When interpreting the log message, the most interesting fields are these:

Jun 19 15:24:16 DROP portmap: IN=eth0 SRC = 192.168 . 1. 4 DST = 192.168.1. 2 PR0T0=TCP SPT=33 92 6 DPT=111 SYN

This says that the dropped packet is a TCP packet coming in on the eth0 interface from an unprivileged port at

(192.168.1.2) port 111, the sunrpc/portmap port. (This can be a common message because portmap historically is one of the most commonly targeted services.) As a UDP example, this rule denying access to the portmap/sunrpc UDP port 111 would produce the following message in /var/log/messages■

iptables -A INPUT -i $EXTERNAL_INTERFACE -p udp \

--dport 111 -j LOG --log-prefix "DROP portmap: "

iptables -A INPUT -i $EXTERNAL_INTERFACE -p udp \ --dport 111 -j DROP

Jun 19 15:24:16 firewall kernel: DROP portmap: IN=eth0 OUT=

SRC=192.168.1.4 DST=192.168.1.2 LEN=28

TOS=0x00 PREC=0x00 TTL=40 ID=50655

PROTO=UDP SPT=3 3 92 6 DPT=111 LEN=8

The log message fields are numbered for the purposes of discussion:

• Field 2 is the time the log was written, 15:24:16.

• Field 3 is the computer's hostname, firewall.

• Field 4 is the log facility generating the message, kernel.

• Field 5 is the log-pre fix string defined in the LOG rule.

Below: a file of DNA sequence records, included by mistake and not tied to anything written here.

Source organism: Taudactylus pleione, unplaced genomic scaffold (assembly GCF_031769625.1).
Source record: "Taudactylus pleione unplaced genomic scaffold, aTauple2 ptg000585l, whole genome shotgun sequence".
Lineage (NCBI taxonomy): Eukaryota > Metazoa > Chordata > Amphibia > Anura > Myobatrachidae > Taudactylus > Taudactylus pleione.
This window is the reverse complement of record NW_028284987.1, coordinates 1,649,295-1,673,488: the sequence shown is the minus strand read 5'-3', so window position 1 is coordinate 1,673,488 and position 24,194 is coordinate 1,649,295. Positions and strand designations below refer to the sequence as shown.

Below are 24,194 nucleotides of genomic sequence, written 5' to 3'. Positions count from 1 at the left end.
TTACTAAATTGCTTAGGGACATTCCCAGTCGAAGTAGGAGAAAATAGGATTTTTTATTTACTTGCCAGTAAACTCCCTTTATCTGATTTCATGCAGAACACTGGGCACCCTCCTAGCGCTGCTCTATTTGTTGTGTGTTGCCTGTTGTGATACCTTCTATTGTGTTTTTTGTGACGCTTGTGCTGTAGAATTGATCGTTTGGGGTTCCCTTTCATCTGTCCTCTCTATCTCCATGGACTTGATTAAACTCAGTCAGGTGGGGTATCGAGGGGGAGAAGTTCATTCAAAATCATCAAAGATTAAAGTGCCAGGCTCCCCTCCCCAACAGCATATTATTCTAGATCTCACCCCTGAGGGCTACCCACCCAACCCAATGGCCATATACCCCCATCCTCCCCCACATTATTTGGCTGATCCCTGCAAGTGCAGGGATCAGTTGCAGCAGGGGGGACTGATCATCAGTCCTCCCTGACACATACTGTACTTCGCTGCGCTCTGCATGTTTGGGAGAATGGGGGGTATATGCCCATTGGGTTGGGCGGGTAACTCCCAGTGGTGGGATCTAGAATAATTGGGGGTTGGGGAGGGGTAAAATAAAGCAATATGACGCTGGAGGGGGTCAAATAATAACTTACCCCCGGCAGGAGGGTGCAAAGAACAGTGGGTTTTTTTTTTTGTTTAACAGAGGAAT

• Field 6 is the incoming network interface to which the input rule is attached, eth0.

• Field 7 is the outgoing interface, which has no value in a rule on the INPUT chain.

• Field 8 is the MAC address of the interface that the packet is arriving on, followed by eight pairs of garbage hexadecimal digits.

• Field 9 is the packet's source address, 192.168.1.4.

• Field 10 is the packet's destination address, 192.168.1.2.

• Field 11 is the IP packet's total length in bytes, LEN=28, including both the packet header and its data.

• Field 12 is the TOS field's 3 service bits, plus a reserved trailing bit, TOS=0x00.

• Field 13 is the TOS field's top 3 precedence bits, prec=0x00.

• Field 14 is the packet's TTL field, TTL=40. Time to live is the maximum number of hops (that is, routers visited) remaining before the packet expires.

• Field 15 is the packet's datagram ID, ID=50655.

• Field 16 is the message protocol type contained in the packet, PROTO=UDP. Field values include 6 (TCP), 17 (UDP), 1 (icMP/<code>), and pROTo=<number> for other protocol types.

• Field 18 is the packet's destination port, m.

• Field 19 is length of the UDP packet, including both the header and data, LEN=8.

When interpreting the log message, the most interesting fields are these:

Jun 19 15:24:16 DROP portmap: IN=eth0 SRC = 192.168 . 1. 4 DST = 192.168.1. 2 PROTO=UDP SPT = 3 3 92 6 DPT = 111

This says that the dropped packet is a UDP packet coming in on the eth0 interface from an unprivileged port at 192.168.1.4. It was a UDP exchange targeted to this machine's (192.168.1.2) port 111, the sunrpc/portmap port. (This can be a common message because portmap historically is one of the most commonly targeted services.)

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Responses

  • donald
    What do linux firewall policies mean?
    8 months ago
  • ABEL
    What is unprivaliged udp packet log?
    4 months ago